ALEPH: The Institute of Jewish Ideas  is a community-wide Jewish learning initiative, supported by a community donor through their family fund at the Jewish Community Foundation, co-sponsored by the Mandell JCC and UConn Judaic Studies. The Institute chooses an annual theme and invites the community to join high-level educational programming that connects to this annual theme. 
The 2021 theme is The Jewish Roots of Social Justice. This year’s program will explore the pursuit of social justice as a core Jewish value through lectures, discussion, and cultural events that examine the history of Jewish engagement with social justice from the writings of the prophets to 21stcentury community activism, along with discussions of socially just ways to talks about Judaism, race, Israel, and more. 

 

For more information contact Avi Patt, avinoam.patt@uconn.edu

 


 

ALEPH 2021:
On Jews, Judaism, and
the Pursuit of Social Justice

 

Hosted and moderated by Avinoam Patt (Director, Center for Judaic Studies and Contemporary Jewish Life, University of Connecticut)
Registrants will receive zoom links the day of 
$25 for the series; $5 for each program 

 

   EVENTS | All programs will be held via Zoom @ 7:30pm EST on Thursday evenings

  

Thursday, January 7, 2021

Prof. Deena Grant (Hartford Seminary)

The Jewish Roots of Social Justice in the Writings of the Prophets

  An overview of the origins of the concept of social justice in the Hebrew Bible, especially in the works of Hosea, Amos, Isaiah, Micah, and more.
Deena Grant is Associate Professor of Jewish Studies at Hartford Seminary. She received her PhD from New York University in Hebrew and Judaic Studies, with a focus on the Hebrew Bible in its ancient Near Eastern setting. Her book Divine Anger in the Hebrew Bible (Catholic Biblical Association, 2014) explores varying expressions of God’s anger across major biblical collections. An observant Jewish scholar, Grant values studying and teaching the Hebrew Bible from a historical-critical perspective and also as it is interpreted and lived out by faith communities. Deena Grant is currently working on the concept of hate in the Hebrew Bible.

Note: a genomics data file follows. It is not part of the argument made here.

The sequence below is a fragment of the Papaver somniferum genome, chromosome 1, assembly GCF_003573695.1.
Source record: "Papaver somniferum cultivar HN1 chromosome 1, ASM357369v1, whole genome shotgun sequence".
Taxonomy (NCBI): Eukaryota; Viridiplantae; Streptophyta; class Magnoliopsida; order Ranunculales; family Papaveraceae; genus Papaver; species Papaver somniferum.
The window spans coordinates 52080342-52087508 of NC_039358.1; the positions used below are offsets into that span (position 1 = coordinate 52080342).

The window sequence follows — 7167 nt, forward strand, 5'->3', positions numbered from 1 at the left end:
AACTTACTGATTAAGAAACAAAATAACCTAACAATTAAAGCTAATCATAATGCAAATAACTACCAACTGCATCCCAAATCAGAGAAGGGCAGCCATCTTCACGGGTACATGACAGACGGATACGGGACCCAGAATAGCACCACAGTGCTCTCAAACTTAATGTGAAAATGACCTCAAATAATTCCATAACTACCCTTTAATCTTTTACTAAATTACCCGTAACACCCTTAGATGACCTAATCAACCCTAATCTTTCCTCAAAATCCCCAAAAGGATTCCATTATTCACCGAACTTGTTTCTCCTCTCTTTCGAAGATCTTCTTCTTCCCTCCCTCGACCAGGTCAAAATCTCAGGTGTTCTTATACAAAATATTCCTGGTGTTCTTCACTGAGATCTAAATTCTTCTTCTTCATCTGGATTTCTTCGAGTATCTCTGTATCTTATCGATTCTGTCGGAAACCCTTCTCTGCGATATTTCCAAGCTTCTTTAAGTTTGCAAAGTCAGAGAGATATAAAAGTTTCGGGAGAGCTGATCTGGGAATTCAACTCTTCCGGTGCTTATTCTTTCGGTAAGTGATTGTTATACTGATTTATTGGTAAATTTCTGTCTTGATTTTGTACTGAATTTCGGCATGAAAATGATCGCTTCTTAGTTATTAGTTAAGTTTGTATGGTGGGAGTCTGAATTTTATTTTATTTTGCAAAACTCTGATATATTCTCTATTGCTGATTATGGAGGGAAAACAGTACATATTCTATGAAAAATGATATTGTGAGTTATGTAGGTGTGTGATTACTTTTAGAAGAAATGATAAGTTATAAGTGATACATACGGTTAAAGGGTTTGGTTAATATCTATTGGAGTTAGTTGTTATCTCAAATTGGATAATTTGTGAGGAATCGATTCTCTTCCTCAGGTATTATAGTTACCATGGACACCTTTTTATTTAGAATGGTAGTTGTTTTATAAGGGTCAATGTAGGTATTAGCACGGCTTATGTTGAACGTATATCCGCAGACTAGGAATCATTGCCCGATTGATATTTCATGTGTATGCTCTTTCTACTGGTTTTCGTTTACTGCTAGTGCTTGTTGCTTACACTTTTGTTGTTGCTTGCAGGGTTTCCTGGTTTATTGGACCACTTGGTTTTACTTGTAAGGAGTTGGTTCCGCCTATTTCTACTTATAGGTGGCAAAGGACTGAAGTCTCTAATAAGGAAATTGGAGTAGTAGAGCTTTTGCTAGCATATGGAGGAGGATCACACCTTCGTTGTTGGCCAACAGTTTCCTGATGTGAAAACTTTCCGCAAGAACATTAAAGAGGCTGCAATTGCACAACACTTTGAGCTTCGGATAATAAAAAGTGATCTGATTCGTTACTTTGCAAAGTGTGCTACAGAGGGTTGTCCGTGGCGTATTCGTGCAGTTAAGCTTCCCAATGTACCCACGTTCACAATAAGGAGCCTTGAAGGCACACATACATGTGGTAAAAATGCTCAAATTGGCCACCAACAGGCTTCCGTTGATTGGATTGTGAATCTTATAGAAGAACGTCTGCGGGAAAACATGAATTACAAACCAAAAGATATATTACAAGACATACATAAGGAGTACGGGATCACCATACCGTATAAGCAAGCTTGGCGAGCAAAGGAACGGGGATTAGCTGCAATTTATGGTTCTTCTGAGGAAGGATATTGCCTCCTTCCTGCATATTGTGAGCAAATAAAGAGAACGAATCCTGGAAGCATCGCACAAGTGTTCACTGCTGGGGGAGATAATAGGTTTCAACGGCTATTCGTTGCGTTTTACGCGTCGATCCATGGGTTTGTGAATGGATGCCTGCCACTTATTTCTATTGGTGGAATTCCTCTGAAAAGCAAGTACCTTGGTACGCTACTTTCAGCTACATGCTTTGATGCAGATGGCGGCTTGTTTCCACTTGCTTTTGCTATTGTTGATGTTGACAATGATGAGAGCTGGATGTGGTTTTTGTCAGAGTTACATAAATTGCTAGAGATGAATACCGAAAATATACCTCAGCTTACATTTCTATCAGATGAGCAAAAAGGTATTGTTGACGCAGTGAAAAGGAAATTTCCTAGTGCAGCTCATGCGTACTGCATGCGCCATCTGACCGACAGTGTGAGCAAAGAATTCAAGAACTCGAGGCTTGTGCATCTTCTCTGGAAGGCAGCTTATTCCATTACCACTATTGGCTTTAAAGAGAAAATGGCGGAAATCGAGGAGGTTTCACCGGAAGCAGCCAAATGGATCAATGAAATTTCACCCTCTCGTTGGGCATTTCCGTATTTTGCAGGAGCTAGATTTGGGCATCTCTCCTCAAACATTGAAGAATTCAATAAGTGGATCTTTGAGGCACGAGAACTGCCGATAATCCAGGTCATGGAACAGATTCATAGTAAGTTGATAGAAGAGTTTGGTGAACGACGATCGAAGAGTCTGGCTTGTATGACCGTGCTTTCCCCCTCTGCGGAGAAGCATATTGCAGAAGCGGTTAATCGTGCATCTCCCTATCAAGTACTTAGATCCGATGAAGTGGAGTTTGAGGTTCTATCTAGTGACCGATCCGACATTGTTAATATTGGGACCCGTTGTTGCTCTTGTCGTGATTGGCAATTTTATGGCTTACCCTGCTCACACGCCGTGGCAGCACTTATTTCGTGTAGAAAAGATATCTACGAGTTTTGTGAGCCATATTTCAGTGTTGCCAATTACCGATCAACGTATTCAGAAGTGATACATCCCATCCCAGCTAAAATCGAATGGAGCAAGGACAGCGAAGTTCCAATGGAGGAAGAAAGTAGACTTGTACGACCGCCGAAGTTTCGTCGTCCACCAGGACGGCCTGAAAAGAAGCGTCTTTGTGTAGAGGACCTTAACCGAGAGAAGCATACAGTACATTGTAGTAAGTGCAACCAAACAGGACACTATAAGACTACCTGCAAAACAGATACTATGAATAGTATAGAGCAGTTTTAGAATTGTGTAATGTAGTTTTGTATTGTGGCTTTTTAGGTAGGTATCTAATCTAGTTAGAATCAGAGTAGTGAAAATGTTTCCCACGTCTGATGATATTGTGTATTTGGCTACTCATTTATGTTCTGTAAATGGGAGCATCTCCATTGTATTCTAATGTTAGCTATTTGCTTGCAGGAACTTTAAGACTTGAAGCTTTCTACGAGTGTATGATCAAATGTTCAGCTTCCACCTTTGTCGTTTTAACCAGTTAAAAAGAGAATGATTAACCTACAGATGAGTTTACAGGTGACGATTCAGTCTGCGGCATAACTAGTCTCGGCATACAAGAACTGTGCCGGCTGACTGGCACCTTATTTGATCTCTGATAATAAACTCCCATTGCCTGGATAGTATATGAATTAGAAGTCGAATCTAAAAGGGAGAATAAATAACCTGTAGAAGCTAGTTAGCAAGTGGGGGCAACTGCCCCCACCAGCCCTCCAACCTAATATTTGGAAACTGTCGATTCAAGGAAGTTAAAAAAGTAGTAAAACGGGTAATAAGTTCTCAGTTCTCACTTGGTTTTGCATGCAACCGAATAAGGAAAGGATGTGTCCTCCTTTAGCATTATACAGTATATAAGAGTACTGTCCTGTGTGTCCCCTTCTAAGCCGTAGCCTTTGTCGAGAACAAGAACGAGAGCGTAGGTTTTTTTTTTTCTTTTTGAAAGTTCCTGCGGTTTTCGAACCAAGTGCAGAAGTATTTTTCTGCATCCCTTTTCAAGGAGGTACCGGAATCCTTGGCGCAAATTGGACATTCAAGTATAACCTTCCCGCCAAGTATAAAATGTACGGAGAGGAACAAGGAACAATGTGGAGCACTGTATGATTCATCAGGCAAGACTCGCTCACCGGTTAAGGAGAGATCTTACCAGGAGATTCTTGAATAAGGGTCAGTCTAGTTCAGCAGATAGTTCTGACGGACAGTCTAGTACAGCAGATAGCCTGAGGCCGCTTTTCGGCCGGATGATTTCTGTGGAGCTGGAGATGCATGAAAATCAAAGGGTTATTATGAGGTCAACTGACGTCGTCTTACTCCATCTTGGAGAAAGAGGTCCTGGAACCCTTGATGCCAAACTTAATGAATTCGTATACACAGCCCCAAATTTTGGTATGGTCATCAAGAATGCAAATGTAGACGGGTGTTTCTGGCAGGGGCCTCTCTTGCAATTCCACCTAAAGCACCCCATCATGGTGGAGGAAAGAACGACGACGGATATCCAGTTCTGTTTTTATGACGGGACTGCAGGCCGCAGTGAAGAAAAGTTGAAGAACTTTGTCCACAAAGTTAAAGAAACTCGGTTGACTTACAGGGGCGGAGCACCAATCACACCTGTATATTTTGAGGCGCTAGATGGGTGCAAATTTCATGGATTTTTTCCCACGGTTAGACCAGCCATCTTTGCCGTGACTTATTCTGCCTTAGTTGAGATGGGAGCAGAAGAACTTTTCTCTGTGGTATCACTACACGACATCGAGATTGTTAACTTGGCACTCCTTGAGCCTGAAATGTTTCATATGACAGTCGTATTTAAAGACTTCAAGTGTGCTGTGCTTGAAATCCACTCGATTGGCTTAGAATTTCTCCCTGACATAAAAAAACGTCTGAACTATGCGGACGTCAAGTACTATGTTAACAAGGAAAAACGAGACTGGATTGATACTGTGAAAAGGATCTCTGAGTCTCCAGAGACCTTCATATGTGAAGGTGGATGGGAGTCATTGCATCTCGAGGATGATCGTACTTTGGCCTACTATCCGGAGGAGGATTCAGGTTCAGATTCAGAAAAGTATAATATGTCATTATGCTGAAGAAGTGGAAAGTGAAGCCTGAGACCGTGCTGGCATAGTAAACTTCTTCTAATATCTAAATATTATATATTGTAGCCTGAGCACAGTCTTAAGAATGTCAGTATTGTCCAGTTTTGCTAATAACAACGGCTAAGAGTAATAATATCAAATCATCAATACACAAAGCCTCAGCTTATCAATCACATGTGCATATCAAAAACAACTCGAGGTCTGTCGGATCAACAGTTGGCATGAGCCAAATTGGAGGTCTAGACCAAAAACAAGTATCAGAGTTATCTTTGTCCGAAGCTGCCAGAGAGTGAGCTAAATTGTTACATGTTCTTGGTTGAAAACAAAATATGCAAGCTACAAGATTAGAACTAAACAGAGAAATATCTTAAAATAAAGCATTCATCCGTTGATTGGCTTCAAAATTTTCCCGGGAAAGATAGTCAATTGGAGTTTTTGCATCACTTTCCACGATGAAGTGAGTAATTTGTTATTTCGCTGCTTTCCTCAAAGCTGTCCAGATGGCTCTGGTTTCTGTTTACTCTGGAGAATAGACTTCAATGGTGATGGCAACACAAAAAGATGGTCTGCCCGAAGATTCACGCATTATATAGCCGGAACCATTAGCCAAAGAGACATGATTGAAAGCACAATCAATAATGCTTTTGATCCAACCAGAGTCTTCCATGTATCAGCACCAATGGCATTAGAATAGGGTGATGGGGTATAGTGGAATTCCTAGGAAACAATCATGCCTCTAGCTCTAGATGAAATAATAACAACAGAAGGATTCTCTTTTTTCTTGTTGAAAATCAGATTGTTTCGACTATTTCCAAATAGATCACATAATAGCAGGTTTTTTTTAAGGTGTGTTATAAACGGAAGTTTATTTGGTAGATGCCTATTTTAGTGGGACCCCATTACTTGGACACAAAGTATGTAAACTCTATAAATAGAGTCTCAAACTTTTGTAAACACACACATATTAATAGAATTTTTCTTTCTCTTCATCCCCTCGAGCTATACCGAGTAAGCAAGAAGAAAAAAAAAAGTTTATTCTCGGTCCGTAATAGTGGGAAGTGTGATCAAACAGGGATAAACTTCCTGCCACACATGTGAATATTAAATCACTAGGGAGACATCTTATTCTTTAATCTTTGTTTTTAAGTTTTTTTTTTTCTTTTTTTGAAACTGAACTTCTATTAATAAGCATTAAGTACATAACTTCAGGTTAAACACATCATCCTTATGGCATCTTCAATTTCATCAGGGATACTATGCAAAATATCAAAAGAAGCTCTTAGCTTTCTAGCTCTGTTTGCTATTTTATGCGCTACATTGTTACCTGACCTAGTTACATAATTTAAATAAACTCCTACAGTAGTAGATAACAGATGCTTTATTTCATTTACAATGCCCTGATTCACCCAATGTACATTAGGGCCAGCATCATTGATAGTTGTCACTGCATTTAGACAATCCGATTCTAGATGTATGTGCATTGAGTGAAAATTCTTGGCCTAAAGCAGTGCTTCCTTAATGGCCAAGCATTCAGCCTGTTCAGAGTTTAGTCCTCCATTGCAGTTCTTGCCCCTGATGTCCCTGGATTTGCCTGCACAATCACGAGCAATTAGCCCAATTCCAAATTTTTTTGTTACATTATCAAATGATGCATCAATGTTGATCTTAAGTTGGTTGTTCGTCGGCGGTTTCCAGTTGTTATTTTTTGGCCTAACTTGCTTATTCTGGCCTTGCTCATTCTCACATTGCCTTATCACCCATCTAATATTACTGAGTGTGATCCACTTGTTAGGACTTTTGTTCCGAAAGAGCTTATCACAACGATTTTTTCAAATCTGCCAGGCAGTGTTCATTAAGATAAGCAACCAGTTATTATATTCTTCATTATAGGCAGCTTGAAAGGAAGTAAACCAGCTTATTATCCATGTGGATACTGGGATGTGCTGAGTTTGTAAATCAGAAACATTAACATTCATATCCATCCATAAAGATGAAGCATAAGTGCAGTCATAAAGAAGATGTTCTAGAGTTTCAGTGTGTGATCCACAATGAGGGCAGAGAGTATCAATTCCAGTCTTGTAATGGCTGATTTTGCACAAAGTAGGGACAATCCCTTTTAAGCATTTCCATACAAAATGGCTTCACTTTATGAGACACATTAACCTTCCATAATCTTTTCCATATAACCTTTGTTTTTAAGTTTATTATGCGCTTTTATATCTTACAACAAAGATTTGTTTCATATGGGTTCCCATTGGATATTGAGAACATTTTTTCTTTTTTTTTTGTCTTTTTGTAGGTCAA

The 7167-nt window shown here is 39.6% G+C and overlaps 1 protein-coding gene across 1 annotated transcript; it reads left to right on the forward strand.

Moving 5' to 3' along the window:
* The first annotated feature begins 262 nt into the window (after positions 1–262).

Thursday, January 21, 2021

Prof. Aaron Hahn Tapper (University of San Francisco)

A Pedagogy of Social Justice: Teaching Jewish Diversity, Dismantling the "White, Male Jew" 

  This session offers one way to both teach and deconstruct the dominant stereotypes that Jews reinforce when teaching about Jews and Judaisms. 
Aaron J. Hahn Tapper, the Mae and Benjamin Swig Professor in Jewish Studies and the founding Director of the Swig Program in Jewish Studies and Social Justice, has been at University of San Francisco since 2007. He completed his PhD in the Religious Studies Department at the University of California, Santa Barbara, where he studied the History of Religions, the Sociology of Religions, Nonviolence and Religions, Politics and Religions, and Modern Islamic Movements. His Dissertation focused on the relationship between power, the sociopolitical context of Israel and Palestine, and Jewish and Islamic religious law (halachah and shari'a, respectively). In 2003 he founded Abraham's Vision, a conflict transformation organization that ran educational programs within and between the Muslim, Jewish, Palestinian, and Israeli communities, for whom he served as Co-Executive Director through May 2013. Currently, he is the Executive Director of the Center for Transformative Education, an educational initiative aiming to create empowering educational programs to transform societies into their potential, which he co-founded in 2008. He has co-edited two volumes -- Muslims and Jews in America: Commonalities, Contentions, and Complexities, with Reza Aslan (2011) and Social Justice and Israel/Palestine: Foundational and Contemporary Debates, with Mira Sucharov (2019) -- and written Judaisms: A Twenty-First-Century Introduction to Jews and Jewish Identities (2016).

 


  

Thursday, February 18, 2021

Rabbi Stephanie Ruskay (Jewish Theological Seminary)

Jewish Ethics, Social Justice, Community Organizing and the 21st Century Rabbinate

  Rabbi Stephanie Ruskay has made her career in the Jewish social justice sector. She directs field education and entrepreneurial endeavors at JTS and is focused on raising the scope and profile of social justice work and community organizing skills in the role of the contemporary rabbi.